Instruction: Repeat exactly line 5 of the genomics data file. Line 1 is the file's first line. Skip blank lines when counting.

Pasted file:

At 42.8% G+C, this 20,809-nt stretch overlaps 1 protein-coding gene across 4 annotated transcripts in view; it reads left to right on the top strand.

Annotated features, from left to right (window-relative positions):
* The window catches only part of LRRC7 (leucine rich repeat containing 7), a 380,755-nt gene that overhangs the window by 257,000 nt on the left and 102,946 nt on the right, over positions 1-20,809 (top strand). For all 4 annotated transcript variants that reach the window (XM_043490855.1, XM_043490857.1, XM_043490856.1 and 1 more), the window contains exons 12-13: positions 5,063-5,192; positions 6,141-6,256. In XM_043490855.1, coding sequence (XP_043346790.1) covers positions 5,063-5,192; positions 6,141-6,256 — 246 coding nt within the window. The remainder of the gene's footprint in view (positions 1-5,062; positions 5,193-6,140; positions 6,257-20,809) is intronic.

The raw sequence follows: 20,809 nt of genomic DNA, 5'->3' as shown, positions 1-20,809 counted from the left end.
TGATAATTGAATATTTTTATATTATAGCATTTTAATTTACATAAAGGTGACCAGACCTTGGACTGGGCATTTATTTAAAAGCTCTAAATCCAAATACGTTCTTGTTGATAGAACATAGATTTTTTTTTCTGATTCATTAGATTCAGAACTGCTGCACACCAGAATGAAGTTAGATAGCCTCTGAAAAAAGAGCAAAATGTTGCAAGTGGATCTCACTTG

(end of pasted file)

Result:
TGATAATTGAATATTTTTATATTATAGCATTTTAATTTACATAAAGGTGACCAGACCTTGGACTGGGCATTTATTTAAAAGCTCTAAATCCAAATACGTTCTTGTTGATAGAACATAGATTTTTTTTTCTGATTCATTAGATTCAGAACTGCTGCACACCAGAATGAAGTTAGATAGCCTCTGAAAAAAGAGCAAAATGTTGCAAGTGGATCTCACTTG